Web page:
A letter from the underworld, from a hole dug out beneath hundreds of metres of rock and coal. It’s June. Josè Antonio Perez and six other comrades have been holed up in a tunnel of the Santa Cruz del Sil mine for three weeks. They send word to say, “We’ll only come out when the government has given us an answer”.
Many young people see Europe as above all offering an opportunity to move to other countries and change their perspective. Thousands of Spaniards, Greeks and Italians are migrating north in the hope of a brighter future. This migration wave – for many an opportunity but for others a necessity, not a choice – could affect the current structure of various countries.
A year ago it was a country receiving immigrants, rich and prosperous. Now the Irish are emigrating once more, like a century ago. They choose Australia, a rich continent still full of dreams. They are ready for anything in order to survive, even work as a lollypop person holding signs on the street. Mary works on George Street holding a sign that says “Slow down”.
In Viktor Orban’s Hungary, support is growing for the anti-Semitic and anti-Egyptian far-right Jobbik party. Fascist gangs terrorise the Roma people, while the party’s ‘acceptable faces’ head for the European Parliament, teaming up with the British National Party and Le Pen’s National Front. Italy’s far-right grouping, Fiamma Tricolore, is also present, in anything but a minor role.
In Italy, life is often faced lightheartedly; dramas and problems are handled as if they were comedies. This is a very disconcerting attitude for people from the severe northern regions, where the difference between drama and comedy is clear and unquestionable.
Rete G2 Seconde Generazioni is a national organisation run by the sons of immigrants who were born or reached Italy as small children. They define themselves as sons of immigrants, not immigrants: the ones born in Italy have never experienced a migration, and those who were born abroad but brought up in Italy did not emigrate, they were brought to Italy by their parents.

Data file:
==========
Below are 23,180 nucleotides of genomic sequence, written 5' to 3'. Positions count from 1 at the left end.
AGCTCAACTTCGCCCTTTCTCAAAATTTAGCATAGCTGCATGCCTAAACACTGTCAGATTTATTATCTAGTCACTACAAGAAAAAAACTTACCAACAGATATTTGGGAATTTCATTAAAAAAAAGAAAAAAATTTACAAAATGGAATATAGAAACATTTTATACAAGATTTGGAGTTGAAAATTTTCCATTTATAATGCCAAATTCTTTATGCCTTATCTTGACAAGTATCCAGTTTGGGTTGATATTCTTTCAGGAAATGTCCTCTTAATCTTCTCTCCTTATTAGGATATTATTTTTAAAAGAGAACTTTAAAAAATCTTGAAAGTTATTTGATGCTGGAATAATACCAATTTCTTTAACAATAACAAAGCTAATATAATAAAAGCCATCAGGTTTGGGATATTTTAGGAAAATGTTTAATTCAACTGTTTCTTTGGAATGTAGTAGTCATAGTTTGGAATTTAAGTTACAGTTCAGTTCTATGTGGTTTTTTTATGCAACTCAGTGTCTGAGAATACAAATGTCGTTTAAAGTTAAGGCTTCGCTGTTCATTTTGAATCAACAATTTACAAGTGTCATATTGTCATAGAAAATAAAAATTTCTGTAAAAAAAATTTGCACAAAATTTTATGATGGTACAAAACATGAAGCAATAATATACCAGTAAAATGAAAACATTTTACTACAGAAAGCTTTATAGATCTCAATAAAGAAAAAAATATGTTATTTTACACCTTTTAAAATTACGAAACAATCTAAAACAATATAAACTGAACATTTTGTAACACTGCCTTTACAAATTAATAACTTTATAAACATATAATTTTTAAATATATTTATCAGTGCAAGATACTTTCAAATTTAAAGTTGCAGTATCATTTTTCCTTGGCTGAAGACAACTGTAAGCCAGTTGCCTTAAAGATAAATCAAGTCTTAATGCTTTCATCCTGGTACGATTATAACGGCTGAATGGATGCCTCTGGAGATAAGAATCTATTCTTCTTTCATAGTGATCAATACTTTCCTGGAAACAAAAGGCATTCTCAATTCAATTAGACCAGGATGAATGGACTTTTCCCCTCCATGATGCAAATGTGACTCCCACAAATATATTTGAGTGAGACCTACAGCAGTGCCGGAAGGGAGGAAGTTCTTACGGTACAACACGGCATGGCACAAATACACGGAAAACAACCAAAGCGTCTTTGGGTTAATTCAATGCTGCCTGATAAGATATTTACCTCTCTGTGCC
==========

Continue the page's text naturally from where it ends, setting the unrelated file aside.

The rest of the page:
The economic crisis is rekindling migratory movements, but this time the immigrants leave countries like Italy, Spain or Greece to head north or go back home. “Many Chinese people are returning home”, says a restaurant owner who’s been in Italy for 21 years. “There’s no work”. In four years, the number of immigrant arrivals in Italy has dropped by over 75%.
For Kurds March 21st is a national holiday, it announces the arrival of Spring, a festival of awakening. Abdullah Öcalan chose the Nowruz festival to announce the cease fire and invite PKK militants to leave Turkey and return to the their fields in Iran and Iraq. Peace between Turks and Kurds is the successful outcome of the secret talks Erdogan has been holding for years.
In order to obtain the same rights as men, Albanian women take a vow of chastity, a tribal practice that still lives on in mountain communities. Forsaking sex grants women the right to inherit property, smoke in public and travel. In a family without men, a woman can become the head of the household and enjoy the same authority as a man.
Despite internal turmoil that has included the resignation of a president, Berlin seems focused on Greece alone. While tabloids assail Chancellor Angela Merkel for making exaggerated concessions, few leading Germans see a more practical way out of the euro crisis than the path she’s chosen.